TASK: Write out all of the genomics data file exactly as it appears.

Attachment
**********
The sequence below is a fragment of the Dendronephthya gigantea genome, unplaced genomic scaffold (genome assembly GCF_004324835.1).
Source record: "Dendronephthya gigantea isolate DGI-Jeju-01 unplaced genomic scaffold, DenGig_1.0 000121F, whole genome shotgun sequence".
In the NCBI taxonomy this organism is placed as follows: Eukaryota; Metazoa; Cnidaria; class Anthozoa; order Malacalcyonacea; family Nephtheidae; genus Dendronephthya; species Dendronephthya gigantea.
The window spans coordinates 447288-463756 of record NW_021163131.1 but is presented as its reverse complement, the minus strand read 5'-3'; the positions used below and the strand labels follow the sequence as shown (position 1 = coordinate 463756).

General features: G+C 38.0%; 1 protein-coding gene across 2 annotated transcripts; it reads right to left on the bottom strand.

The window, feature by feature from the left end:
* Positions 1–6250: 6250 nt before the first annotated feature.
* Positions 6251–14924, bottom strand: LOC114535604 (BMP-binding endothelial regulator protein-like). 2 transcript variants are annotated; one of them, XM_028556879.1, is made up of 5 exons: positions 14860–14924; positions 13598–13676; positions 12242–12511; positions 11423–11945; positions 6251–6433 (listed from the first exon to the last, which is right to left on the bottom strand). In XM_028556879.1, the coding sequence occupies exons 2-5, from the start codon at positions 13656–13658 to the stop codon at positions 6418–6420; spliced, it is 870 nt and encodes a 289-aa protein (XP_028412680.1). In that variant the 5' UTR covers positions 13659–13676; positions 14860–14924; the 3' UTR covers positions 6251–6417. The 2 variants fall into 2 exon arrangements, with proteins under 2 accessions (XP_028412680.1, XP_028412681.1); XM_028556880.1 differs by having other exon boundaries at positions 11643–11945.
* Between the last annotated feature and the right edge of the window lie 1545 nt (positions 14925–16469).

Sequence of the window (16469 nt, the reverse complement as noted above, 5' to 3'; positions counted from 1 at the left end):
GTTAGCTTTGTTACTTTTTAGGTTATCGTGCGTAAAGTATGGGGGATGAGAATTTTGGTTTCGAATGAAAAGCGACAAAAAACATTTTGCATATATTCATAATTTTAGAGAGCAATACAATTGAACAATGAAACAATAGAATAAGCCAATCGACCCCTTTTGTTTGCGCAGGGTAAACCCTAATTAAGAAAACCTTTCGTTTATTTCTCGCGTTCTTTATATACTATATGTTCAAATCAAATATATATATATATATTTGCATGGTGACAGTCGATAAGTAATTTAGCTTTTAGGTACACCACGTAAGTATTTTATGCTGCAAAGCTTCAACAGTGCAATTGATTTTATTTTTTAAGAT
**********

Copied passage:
The sequence below is a fragment of the Dendronephthya gigantea genome, unplaced genomic scaffold (genome assembly GCF_004324835.1).
Source record: "Dendronephthya gigantea isolate DGI-Jeju-01 unplaced genomic scaffold, DenGig_1.0 000121F, whole genome shotgun sequence".
In the NCBI taxonomy this organism is placed as follows: Eukaryota; Metazoa; Cnidaria; class Anthozoa; order Malacalcyonacea; family Nephtheidae; genus Dendronephthya; species Dendronephthya gigantea.
The window spans coordinates 447288-463756 of record NW_021163131.1 but is presented as its reverse complement, the minus strand read 5'-3'; the positions used below and the strand labels follow the sequence as shown (position 1 = coordinate 463756).

General features: G+C 38.0%; 1 protein-coding gene across 2 annotated transcripts; it reads right to left on the bottom strand.

The window, feature by feature from the left end:
* Positions 1–6250: 6250 nt before the first annotated feature.
* Positions 6251–14924, bottom strand: LOC114535604 (BMP-binding endothelial regulator protein-like). 2 transcript variants are annotated; one of them, XM_028556879.1, is made up of 5 exons: positions 14860–14924; positions 13598–13676; positions 12242–12511; positions 11423–11945; positions 6251–6433 (listed from the first exon to the last, which is right to left on the bottom strand). In XM_028556879.1, the coding sequence occupies exons 2-5, from the start codon at positions 13656–13658 to the stop codon at positions 6418–6420; spliced, it is 870 nt and encodes a 289-aa protein (XP_028412680.1). In that variant the 5' UTR covers positions 13659–13676; positions 14860–14924; the 3' UTR covers positions 6251–6417. The 2 variants fall into 2 exon arrangements, with proteins under 2 accessions (XP_028412680.1, XP_028412681.1); XM_028556880.1 differs by having other exon boundaries at positions 11643–11945.
* Between the last annotated feature and the right edge of the window lie 1545 nt (positions 14925–16469).

Sequence of the window (16469 nt, the reverse complement as noted above, 5' to 3'; positions counted from 1 at the left end):
GTTAGCTTTGTTACTTTTTAGGTTATCGTGCGTAAAGTATGGGGGATGAGAATTTTGGTTTCGAATGAAAAGCGACAAAAAACATTTTGCATATATTCATAATTTTAGAGAGCAATACAATTGAACAATGAAACAATAGAATAAGCCAATCGACCCCTTTTGTTTGCGCAGGGTAAACCCTAATTAAGAAAACCTTTCGTTTATTTCTCGCGTTCTTTATATACTATATGTTCAAATCAAATATATATATATATATTTGCATGGTGACAGTCGATAAGTAATTTAGCTTTTAGGTACACCACGTAAGTATTTTATGCTGCAAAGCTTCAACAGTGCAATTGATTTTATTTTTTAAGAT